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The Contradictory Nature of Test-Optional Admissions

Updated: Mar 22, 2023



As a result of that thing that happened in 2020 (... you know... that thing), many colleges and universities have adopted a "test-optional" policy, allowing applicants to choose whether or not to submit SAT or ACT scores as part of their application. This move was intended to make the admissions process more equitable, as some students may not have had access to the resources and preparation necessary to perform well on standardized tests. However, despite the test-optional policy, preliminary data and feedback from colleges is showing that some colleges still place a high value on these tests, even if they are not required.


Reason 1: Standardized Tests help with Sorting Applications


One reason for this is that standardized tests provide a common metric for comparing applicants. Admissions officers are often inundated with applications, and it can be challenging to compare students from different schools and backgrounds. Standardized test scores can serve as a useful benchmark for evaluating applicants' academic preparedness and potential. That's why schools like University of Florida and Penn State have factored testing into their algorithm for admission. They can also help admissions officers identify students who might be struggling in certain subject areas or who have particular strengths (read: Engineering or Computer Science).


Reason 2: Standardization Provides a Yardstick for Comparison


Another reason some colleges value standardized tests is that they can provide additional information about a student's academic abilities beyond the transcript. While a transcript shows a student's grades and courses taken, standardized tests can give insight into how well a student can perform under pressure and how well they can think critically and solve problems. This is especially important because...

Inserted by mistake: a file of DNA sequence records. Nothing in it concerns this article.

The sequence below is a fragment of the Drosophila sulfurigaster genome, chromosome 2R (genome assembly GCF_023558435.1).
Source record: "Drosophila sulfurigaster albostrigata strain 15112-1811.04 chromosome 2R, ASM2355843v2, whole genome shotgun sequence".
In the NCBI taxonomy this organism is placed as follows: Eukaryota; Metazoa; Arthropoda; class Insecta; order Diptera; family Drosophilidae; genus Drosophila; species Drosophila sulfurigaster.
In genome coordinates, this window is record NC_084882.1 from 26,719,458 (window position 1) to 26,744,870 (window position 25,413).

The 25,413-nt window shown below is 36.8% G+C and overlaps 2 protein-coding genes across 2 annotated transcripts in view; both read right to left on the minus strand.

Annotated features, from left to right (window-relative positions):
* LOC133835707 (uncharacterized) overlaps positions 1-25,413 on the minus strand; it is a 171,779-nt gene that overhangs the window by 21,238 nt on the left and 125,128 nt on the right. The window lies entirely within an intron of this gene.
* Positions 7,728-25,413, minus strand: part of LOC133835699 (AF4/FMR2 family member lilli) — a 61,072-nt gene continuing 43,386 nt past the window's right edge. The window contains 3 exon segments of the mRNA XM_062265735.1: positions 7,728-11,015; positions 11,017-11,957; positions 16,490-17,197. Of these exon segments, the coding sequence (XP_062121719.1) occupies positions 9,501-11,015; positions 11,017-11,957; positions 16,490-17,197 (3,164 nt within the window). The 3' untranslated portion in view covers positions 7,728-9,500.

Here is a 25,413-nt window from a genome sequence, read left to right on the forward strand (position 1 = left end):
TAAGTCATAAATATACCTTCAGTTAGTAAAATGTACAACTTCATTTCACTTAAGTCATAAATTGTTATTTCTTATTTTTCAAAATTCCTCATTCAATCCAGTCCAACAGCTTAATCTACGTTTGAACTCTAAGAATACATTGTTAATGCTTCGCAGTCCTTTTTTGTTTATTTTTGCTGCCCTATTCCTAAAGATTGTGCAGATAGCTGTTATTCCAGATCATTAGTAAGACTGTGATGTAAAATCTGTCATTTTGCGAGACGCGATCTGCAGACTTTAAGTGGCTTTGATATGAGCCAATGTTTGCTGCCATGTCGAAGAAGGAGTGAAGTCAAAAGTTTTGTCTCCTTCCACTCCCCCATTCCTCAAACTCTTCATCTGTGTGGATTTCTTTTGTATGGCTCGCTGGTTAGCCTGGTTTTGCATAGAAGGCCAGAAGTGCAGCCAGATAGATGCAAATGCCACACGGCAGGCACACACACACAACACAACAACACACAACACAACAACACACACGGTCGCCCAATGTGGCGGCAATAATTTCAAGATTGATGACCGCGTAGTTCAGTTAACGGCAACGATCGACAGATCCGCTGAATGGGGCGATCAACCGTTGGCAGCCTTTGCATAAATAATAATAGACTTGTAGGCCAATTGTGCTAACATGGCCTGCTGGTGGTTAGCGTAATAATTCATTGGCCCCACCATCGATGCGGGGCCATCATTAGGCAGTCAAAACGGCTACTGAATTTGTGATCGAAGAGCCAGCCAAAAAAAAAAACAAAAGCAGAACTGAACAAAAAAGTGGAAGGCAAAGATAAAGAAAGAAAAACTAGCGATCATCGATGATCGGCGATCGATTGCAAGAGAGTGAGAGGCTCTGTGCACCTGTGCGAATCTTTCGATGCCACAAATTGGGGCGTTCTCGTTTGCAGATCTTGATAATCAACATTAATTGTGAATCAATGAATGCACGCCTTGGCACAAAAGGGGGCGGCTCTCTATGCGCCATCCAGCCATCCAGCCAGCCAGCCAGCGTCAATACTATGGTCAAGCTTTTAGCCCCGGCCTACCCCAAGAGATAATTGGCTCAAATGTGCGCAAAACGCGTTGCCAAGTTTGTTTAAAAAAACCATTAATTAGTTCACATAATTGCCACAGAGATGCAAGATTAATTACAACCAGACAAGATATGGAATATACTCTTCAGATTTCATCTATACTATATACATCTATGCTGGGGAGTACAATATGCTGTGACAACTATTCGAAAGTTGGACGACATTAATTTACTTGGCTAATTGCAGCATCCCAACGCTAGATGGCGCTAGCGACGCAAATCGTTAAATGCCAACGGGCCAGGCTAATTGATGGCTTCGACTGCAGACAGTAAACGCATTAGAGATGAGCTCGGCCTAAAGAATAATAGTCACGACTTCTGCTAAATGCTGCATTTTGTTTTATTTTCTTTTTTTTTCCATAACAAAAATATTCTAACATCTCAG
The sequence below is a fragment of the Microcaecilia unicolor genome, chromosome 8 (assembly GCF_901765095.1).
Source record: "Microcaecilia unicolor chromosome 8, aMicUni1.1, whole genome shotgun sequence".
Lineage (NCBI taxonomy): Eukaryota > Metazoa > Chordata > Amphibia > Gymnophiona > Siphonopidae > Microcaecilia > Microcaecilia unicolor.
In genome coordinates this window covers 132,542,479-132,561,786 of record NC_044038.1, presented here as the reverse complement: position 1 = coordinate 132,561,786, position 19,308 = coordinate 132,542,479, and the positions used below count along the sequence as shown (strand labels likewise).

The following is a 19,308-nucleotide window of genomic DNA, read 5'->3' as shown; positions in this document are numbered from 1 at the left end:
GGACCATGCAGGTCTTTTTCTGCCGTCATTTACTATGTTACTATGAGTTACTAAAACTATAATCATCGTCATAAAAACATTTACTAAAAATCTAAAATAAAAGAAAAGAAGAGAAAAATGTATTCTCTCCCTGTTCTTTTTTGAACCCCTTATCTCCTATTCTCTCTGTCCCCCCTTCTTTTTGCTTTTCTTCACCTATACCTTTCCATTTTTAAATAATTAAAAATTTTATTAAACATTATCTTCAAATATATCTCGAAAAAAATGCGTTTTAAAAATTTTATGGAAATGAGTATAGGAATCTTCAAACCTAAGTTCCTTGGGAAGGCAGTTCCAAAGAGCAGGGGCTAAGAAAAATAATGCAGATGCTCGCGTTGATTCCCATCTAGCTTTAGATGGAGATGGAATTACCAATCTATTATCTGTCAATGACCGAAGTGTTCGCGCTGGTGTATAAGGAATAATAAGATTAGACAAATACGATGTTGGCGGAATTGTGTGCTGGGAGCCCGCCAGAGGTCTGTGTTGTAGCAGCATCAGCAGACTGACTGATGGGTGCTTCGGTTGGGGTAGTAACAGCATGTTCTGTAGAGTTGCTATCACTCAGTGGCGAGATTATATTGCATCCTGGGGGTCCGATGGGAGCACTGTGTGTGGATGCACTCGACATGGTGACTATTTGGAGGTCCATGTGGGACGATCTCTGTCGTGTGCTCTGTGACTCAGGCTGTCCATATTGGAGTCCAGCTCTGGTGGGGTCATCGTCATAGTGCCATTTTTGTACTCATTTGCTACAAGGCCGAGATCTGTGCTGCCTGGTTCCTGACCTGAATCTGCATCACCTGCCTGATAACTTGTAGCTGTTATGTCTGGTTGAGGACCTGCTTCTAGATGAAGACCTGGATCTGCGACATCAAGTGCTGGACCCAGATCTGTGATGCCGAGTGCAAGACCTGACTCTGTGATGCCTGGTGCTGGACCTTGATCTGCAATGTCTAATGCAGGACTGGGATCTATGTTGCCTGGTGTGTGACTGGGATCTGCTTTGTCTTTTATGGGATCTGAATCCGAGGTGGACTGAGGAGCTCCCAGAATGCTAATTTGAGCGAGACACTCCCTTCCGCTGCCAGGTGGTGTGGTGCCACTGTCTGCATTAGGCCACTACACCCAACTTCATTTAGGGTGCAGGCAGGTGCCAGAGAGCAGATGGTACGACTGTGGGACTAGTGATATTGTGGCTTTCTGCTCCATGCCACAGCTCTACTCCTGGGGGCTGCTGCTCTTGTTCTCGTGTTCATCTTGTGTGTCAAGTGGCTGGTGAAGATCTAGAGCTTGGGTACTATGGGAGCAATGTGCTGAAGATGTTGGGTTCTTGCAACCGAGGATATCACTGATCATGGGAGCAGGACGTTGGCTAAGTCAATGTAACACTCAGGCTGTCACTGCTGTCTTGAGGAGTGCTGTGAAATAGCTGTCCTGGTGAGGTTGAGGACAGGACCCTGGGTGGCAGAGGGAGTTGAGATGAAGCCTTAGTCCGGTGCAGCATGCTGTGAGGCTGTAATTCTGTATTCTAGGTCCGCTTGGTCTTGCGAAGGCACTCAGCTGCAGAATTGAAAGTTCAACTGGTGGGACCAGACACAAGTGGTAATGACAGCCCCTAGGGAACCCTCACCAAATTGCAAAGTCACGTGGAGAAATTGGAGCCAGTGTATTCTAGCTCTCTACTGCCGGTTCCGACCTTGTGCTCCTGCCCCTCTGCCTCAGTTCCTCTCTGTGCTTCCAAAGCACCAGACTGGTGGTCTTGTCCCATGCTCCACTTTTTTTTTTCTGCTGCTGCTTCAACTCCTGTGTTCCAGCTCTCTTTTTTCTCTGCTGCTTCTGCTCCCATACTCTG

Reason 3: Grade Inflation


Another factor that contributes to the continued importance placed on standardized tests by some colleges is the phenomenon of grade inflation. Grade inflation is the practice of awarding higher grades than are justified by a student's performance. If you look at data over the past 12 years alone, you can see the average GPA has slowly crept up while standardized test scores have inched down.


Source: https://www.the74million.org/article/grade-inflation-persistent-systemic-even-prior-to-pandemic-act-study-finds/


If grade inflation is widespread at a school, it can be difficult for admissions officers to differentiate between students who have earned their high grades through hard work and those who have simply benefited from lax grading policies. In this context, standardized tests can provide a valuable measure of a student's academic abilities, independent of the grading policies at their school.


Reason 4: USNWR


It is also worth noting that standardized test scores, including the SAT and ACT, continue to play a role in college rankings, such as those published by USNWR (I'll just leave the acronym here and let you guess what I'm talking about). This magazine includes SAT and ACT scores as one of several factors in their methodology, along with measures such as graduation rates, faculty resources, and student selectivity. In fact, standardized test scores factor 5% into the ranking of a college as of 2023.